Wait what? So maybe he is there to be around people for his therapy at the same time the last thing he needs is chatter? Makes no sense. Maybe in some bizarre universe of be seen and not heard therapy.

                      1. re: INDIANRIVERFL

                        Then he can go to the library and use his computer there. Quiet and lots of people. Done and done.

                        He was a jerk.

                        1. re: INDIANRIVERFL

                          Unless this was a table off in a quiet corner, I'm not sure your argument holds up. The chatter invades most corners of a coffee house.

                        2. I'm sorry; even if that young man indeed had a not-visible handicap, his answer was dismissive and rude. "Chattering?" Really? Get thee to a library, bucko.

                          Management can and should be prepared to intervene in a case like that.

                          I'm an East Coaster...in the college town coffeehouse world, I've never had a problem joining a four-top occupied by just one person; I think I've been blessed in that way based on what I'm hearing on this thread. And I wouldn't have a problem if someone joined me. This happened just last Tuesday when someone asked to share my two-top because it was near an outlet. He was quiet and respectful, as was I.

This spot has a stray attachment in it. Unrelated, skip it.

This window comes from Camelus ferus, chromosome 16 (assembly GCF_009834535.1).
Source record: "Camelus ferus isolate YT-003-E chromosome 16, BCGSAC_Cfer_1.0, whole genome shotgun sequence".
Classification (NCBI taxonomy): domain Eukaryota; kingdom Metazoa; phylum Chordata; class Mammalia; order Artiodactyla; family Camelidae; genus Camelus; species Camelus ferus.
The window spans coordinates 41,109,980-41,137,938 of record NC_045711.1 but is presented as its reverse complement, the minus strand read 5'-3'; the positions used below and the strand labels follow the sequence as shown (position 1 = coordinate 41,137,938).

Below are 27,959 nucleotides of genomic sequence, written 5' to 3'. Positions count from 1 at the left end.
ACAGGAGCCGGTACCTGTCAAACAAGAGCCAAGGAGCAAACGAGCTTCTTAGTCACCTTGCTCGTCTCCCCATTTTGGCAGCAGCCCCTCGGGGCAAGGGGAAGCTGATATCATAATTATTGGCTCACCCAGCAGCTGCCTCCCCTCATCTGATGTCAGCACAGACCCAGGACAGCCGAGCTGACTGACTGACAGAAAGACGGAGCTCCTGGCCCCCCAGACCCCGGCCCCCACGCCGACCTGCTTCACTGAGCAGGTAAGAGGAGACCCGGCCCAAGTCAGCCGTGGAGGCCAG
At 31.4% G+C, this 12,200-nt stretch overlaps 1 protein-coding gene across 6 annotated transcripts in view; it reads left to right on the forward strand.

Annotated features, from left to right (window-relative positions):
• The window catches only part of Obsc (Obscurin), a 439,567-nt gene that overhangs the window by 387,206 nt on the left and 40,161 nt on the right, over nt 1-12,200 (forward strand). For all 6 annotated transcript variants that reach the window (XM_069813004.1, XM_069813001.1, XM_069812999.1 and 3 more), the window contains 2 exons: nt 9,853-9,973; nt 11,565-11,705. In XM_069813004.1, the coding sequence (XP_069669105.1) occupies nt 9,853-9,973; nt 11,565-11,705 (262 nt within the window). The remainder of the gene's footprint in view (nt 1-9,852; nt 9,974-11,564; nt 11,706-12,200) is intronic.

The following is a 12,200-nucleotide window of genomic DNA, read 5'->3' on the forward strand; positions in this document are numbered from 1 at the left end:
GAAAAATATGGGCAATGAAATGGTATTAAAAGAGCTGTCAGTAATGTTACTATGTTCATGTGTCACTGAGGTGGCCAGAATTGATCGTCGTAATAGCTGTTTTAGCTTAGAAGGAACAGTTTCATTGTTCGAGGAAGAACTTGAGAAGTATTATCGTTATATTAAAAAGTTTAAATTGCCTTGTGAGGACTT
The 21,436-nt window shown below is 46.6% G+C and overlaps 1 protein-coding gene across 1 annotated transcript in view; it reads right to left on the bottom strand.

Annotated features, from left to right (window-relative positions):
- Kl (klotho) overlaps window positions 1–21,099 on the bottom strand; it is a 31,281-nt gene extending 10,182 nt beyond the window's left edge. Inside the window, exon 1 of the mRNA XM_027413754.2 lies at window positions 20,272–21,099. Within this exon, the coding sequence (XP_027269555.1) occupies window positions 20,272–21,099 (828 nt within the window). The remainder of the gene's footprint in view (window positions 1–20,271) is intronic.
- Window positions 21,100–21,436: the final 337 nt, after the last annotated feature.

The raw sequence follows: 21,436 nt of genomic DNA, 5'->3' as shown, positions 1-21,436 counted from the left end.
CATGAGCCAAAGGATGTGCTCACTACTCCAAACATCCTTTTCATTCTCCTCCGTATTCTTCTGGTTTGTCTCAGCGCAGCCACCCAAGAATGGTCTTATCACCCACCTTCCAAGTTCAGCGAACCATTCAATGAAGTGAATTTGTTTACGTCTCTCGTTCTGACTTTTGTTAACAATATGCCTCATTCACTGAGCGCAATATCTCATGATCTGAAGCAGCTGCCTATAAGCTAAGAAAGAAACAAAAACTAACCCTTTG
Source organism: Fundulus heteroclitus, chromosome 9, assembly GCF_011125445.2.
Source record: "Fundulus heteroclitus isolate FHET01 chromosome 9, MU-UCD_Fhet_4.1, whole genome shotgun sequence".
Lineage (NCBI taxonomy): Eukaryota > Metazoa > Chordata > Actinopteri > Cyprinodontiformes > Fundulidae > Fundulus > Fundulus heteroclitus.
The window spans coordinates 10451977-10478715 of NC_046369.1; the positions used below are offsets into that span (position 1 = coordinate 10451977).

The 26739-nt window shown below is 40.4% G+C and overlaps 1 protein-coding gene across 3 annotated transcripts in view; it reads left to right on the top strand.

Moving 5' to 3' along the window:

BTW...if people were raised by wolves, they'd be less randomly cruel than people raised by people, probably. :-)

                            1. It seems the Northeast seems to have an inordinate amount of rude people vs. nice people. I live in the NE, but travel to different parts of the country. I have found that most of the country is nice and friendly. The only times I run into rudeness outside of the NE is from a transplanted person from the NE.